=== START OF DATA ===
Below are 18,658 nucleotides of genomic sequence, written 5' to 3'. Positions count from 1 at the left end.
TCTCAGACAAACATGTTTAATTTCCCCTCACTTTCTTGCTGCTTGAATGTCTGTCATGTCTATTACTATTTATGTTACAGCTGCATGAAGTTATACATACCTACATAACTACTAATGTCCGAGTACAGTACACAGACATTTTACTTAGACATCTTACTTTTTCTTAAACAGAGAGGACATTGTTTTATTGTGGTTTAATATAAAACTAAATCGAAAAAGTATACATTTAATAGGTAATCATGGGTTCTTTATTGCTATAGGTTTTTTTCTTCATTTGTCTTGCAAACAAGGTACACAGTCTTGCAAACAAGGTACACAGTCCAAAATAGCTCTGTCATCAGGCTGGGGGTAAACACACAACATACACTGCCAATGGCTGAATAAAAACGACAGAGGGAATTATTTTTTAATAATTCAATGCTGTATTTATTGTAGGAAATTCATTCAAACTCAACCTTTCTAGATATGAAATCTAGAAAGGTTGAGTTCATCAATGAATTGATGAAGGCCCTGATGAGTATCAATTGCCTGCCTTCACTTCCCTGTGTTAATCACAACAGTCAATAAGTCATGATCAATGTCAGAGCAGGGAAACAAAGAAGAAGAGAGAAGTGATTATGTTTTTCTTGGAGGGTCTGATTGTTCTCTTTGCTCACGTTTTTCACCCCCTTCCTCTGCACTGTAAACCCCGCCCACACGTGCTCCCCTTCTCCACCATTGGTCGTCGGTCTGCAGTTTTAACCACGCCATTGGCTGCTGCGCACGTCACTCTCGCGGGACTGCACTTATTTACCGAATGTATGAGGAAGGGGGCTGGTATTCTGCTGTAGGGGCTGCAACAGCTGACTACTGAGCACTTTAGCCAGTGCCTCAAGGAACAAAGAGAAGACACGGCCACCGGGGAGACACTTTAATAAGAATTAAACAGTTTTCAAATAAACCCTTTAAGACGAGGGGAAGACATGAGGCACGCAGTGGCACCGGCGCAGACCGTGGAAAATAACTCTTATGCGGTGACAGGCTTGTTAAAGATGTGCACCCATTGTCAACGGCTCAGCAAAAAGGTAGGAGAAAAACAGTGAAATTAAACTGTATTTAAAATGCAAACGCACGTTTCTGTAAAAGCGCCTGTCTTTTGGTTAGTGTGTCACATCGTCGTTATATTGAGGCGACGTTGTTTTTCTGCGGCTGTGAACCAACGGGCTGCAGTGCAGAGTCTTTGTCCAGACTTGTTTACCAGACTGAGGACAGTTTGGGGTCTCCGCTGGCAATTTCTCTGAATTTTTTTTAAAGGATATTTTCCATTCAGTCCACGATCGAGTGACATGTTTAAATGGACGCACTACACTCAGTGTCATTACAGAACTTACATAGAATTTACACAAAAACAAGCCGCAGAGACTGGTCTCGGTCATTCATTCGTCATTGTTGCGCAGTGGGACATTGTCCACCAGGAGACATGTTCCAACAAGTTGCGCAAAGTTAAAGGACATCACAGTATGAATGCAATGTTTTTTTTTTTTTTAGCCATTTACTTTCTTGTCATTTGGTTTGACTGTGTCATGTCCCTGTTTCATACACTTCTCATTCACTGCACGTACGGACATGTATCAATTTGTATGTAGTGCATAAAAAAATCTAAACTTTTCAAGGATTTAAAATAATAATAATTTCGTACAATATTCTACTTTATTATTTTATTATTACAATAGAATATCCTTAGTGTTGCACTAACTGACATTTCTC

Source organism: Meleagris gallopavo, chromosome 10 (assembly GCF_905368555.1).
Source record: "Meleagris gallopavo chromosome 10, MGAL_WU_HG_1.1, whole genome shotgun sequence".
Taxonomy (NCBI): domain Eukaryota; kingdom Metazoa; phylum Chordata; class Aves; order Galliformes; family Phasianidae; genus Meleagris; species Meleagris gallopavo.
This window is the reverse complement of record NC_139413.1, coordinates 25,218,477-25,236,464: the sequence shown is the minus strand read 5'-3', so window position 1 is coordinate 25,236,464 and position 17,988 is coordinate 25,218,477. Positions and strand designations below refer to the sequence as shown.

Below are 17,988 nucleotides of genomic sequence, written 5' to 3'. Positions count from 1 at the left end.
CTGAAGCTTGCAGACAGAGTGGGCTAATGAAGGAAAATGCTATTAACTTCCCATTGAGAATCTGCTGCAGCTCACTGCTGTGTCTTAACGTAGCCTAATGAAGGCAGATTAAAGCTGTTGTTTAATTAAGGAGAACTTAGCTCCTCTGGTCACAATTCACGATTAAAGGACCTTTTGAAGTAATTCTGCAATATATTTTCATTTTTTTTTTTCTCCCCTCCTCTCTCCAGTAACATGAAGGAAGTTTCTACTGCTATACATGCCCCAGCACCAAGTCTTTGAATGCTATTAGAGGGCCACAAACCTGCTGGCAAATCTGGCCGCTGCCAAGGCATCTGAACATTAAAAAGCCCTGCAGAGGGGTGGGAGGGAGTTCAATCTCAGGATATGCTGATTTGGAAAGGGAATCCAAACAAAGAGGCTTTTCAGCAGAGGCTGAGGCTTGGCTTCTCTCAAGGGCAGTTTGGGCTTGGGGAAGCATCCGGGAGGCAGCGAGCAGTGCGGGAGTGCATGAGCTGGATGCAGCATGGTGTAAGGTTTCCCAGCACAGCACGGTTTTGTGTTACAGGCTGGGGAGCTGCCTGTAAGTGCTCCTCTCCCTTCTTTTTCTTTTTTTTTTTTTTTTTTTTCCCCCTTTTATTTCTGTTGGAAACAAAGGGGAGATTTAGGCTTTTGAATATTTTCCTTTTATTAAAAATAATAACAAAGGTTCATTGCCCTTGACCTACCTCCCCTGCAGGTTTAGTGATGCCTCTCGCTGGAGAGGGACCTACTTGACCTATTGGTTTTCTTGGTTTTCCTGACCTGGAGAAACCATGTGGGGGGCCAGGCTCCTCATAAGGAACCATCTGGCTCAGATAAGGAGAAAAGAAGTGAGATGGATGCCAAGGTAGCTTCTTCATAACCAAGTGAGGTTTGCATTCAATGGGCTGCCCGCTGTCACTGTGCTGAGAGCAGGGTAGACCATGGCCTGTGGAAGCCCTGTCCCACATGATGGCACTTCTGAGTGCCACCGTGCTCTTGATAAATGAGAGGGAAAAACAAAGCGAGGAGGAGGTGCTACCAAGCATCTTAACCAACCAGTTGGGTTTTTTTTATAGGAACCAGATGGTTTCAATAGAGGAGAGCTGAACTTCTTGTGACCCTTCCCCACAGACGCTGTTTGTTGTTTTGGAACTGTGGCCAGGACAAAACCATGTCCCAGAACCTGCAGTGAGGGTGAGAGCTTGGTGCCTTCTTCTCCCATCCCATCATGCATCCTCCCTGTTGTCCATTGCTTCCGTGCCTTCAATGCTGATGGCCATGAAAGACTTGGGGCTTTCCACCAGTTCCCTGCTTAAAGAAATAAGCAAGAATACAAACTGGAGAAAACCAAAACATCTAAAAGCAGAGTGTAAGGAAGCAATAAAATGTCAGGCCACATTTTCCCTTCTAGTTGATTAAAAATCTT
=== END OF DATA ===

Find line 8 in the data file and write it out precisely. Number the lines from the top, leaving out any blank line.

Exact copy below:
CTGAAGCTTGCAGACAGAGTGGGCTAATGAAGGAAAATGCTATTAACTTCCCATTGAGAATCTGCTGCAGCTCACTGCTGTGTCTTAACGTAGCCTAATGAAGGCAGATTAAAGCTGTTGTTTAATTAAGGAGAACTTAGCTCCTCTGGTCACAATTCACGATTAAAGGACCTTTTGAAGTAATTCTGCAATATATTTTCATTTTTTTTTTTCTCCCCTCCTCTCTCCAGTAACATGAAGGAAGTTTCTACTGCTATACATGCCCCAGCACCAAGTCTTTGAATGCTATTAGAGGGCCACAAACCTGCTGGCAAATCTGGCCGCTGCCAAGGCATCTGAACATTAAAAAGCCCTGCAGAGGGGTGGGAGGGAGTTCAATCTCAGGATATGCTGATTTGGAAAGGGAATCCAAACAAAGAGGCTTTTCAGCAGAGGCTGAGGCTTGGCTTCTCTCAAGGGCAGTTTGGGCTTGGGGAAGCATCCGGGAGGCAGCGAGCAGTGCGGGAGTGCATGAGCTGGATGCAGCATGGTGTAAGGTTTCCCAGCACAGCACGGTTTTGTGTTACAGGCTGGGGAGCTGCCTGTAAGTGCTCCTCTCCCTTCTTTTTCTTTTTTTTTTTTTTTTTTTTCCCCCTTTTATTTCTGTTGGAAACAAAGGGGAGATTTAGGCTTTTGAATATTTTCCTTTTATTAAAAATAATAACAAAGGTTCATTGCCCTTGACCTACCTCCCCTGCAGGTTTAGTGATGCCTCTCGCTGGAGAGGGACCTACTTGACCTATTGGTTTTCTTGGTTTTCCTGACCTGGAGAAACCATGTGGGGGGCCAGGCTCCTCATAAGGAACCATCTGGCTCAGATAAGGAGAAAAGAAGTGAGATGGATGCCAAGGTAGCTTCTTCATAACCAAGTGAGGTTTGCATTCAATGGGCTGCCCGCTGTCACTGTGCTGAGAGCAGGGTAGACCATGGCCTGTGGAAGCCCTGTCCCACATGATGGCACTTCTGAGTGCCACCGTGCTCTTGATAAATGAGAGGGAAAAACAAAGCGAGGAGGAGGTGCTACCAAGCATCTTAACCAACCAGTTGGGTTTTTTTTATAGGAACCAGATGGTTTCAATAGAGGAGAGCTGAACTTCTTGTGACCCTTCCCCACAGACGCTGTTTGTTGTTTTGGAACTGTGGCCAGGACAAAACCATGTCCCAGAACCTGCAGTGAGGGTGAGAGCTTGGTGCCTTCTTCTCCCATCCCATCATGCATCCTCCCTGTTGTCCATTGCTTCCGTGCCTTCAATGCTGATGGCCATGAAAGACTTGGGGCTTTCCACCAGTTCCCTGCTTAAAGAAATAAGCAAGAATACAAACTGGAGAAAACCAAAACATCTAAAAGCAGAGTGTAAGGAAGCAATAAAATGTCAGGCCACATTTTCCCTTCTAGTTGATTAAAAATCTT